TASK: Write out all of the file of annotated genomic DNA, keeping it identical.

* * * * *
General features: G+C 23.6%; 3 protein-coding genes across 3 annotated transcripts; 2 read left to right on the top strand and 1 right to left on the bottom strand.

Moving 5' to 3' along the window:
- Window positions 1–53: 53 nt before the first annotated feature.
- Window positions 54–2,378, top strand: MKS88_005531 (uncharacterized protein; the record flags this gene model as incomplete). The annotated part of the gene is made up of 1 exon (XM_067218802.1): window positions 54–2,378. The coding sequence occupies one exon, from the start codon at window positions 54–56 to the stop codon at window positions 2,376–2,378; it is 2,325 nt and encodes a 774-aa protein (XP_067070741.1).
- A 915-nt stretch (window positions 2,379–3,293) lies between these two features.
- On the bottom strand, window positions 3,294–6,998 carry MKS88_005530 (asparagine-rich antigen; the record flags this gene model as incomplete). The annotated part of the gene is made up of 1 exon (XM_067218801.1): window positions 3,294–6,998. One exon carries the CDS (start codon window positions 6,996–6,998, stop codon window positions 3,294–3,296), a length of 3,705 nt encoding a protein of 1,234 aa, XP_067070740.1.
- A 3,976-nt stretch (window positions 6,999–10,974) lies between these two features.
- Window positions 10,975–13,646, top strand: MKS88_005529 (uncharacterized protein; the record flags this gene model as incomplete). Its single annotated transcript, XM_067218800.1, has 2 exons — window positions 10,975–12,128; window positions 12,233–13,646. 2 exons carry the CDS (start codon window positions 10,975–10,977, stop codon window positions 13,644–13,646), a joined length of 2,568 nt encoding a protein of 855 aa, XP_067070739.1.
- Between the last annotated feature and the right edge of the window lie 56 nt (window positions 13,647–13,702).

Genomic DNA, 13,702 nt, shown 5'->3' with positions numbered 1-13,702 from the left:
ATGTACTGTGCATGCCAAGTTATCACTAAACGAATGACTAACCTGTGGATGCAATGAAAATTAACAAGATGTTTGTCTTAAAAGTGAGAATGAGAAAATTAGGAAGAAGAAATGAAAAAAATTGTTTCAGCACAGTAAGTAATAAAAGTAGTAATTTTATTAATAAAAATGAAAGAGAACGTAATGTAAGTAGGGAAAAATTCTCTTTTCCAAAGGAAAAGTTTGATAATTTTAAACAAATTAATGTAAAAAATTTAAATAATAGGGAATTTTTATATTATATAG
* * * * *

General features: G+C 23.6%; 3 protein-coding genes across 3 annotated transcripts; 2 read left to right on the top strand and 1 right to left on the bottom strand.

Moving 5' to 3' along the window:
- Window positions 1–53: 53 nt before the first annotated feature.
- Window positions 54–2,378, top strand: MKS88_005531 (uncharacterized protein; the record flags this gene model as incomplete). The annotated part of the gene is made up of 1 exon (XM_067218802.1): window positions 54–2,378. The coding sequence occupies one exon, from the start codon at window positions 54–56 to the stop codon at window positions 2,376–2,378; it is 2,325 nt and encodes a 774-aa protein (XP_067070741.1).
- A 915-nt stretch (window positions 2,379–3,293) lies between these two features.
- On the bottom strand, window positions 3,294–6,998 carry MKS88_005530 (asparagine-rich antigen; the record flags this gene model as incomplete). The annotated part of the gene is made up of 1 exon (XM_067218801.1): window positions 3,294–6,998. One exon carries the CDS (start codon window positions 6,996–6,998, stop codon window positions 3,294–3,296), a length of 3,705 nt encoding a protein of 1,234 aa, XP_067070740.1.
- A 3,976-nt stretch (window positions 6,999–10,974) lies between these two features.
- Window positions 10,975–13,646, top strand: MKS88_005529 (uncharacterized protein; the record flags this gene model as incomplete). Its single annotated transcript, XM_067218800.1, has 2 exons — window positions 10,975–12,128; window positions 12,233–13,646. 2 exons carry the CDS (start codon window positions 10,975–10,977, stop codon window positions 13,644–13,646), a joined length of 2,568 nt encoding a protein of 855 aa, XP_067070739.1.
- Between the last annotated feature and the right edge of the window lie 56 nt (window positions 13,647–13,702).

Genomic DNA, 13,702 nt, shown 5'->3' with positions numbered 1-13,702 from the left:
ATGTACTGTGCATGCCAAGTTATCACTAAACGAATGACTAACCTGTGGATGCAATGAAAATTAACAAGATGTTTGTCTTAAAAGTGAGAATGAGAAAATTAGGAAGAAGAAATGAAAAAAATTGTTTCAGCACAGTAAGTAATAAAAGTAGTAATTTTATTAATAAAAATGAAAGAGAACGTAATGTAAGTAGGGAAAAATTCTCTTTTCCAAAGGAAAAGTTTGATAATTTTAAACAAATTAATGTAAAAAATTTAAATAATAGGGAATTTTTATATTATATAG